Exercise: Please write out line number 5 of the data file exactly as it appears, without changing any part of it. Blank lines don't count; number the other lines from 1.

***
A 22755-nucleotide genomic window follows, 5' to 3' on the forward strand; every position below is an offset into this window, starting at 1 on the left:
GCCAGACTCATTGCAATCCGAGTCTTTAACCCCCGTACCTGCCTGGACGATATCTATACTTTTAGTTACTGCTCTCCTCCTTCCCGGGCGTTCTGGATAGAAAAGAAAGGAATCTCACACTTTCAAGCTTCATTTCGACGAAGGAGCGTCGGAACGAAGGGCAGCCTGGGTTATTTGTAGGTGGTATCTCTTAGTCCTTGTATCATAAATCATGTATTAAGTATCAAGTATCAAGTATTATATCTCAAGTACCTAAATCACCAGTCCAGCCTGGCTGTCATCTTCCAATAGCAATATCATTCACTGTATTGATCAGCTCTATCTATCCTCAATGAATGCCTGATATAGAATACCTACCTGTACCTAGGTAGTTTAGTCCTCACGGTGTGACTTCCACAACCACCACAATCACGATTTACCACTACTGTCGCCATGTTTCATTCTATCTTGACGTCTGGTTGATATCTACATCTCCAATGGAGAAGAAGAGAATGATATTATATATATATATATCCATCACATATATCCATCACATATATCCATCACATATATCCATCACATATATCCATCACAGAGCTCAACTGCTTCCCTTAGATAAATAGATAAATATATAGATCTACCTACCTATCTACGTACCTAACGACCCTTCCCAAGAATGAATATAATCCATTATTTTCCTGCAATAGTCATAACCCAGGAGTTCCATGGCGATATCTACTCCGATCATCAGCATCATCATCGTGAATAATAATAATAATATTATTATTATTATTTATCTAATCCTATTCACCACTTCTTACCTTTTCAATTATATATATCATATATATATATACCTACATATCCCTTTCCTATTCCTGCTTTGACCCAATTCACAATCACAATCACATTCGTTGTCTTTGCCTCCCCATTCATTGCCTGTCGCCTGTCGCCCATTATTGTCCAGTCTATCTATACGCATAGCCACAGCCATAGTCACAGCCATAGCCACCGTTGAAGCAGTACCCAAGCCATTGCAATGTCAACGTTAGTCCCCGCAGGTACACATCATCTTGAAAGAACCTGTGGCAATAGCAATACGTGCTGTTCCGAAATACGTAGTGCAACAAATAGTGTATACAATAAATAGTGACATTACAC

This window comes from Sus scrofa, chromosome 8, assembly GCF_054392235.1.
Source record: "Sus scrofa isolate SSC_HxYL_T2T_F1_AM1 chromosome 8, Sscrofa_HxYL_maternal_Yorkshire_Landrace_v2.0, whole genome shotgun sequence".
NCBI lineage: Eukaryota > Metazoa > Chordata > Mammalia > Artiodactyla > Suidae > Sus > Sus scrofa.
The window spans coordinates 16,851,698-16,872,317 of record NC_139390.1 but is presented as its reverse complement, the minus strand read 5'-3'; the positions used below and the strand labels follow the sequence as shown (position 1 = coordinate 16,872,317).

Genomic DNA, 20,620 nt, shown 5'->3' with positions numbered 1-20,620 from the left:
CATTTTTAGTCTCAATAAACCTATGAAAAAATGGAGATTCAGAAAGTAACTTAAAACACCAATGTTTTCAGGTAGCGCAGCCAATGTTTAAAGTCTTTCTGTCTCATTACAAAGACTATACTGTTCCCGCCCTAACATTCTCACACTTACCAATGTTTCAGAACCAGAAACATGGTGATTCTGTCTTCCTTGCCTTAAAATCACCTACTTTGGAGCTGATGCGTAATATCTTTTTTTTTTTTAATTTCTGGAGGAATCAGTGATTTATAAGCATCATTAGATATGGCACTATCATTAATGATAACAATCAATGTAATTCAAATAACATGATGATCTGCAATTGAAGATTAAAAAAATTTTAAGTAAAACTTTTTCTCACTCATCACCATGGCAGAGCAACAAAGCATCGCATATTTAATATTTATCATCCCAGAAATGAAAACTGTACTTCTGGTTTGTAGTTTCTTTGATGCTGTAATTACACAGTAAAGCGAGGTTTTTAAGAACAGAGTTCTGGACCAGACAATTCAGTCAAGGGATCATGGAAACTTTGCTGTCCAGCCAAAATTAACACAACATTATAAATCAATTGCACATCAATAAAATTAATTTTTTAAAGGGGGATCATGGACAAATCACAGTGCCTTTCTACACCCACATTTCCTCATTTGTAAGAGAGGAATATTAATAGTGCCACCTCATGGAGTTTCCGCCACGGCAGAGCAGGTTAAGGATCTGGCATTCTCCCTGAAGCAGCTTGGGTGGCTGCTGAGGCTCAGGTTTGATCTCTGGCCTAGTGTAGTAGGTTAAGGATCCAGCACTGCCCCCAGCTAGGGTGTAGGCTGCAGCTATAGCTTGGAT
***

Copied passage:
NCBI lineage: Eukaryota > Metazoa > Chordata > Mammalia > Artiodactyla > Suidae > Sus > Sus scrofa.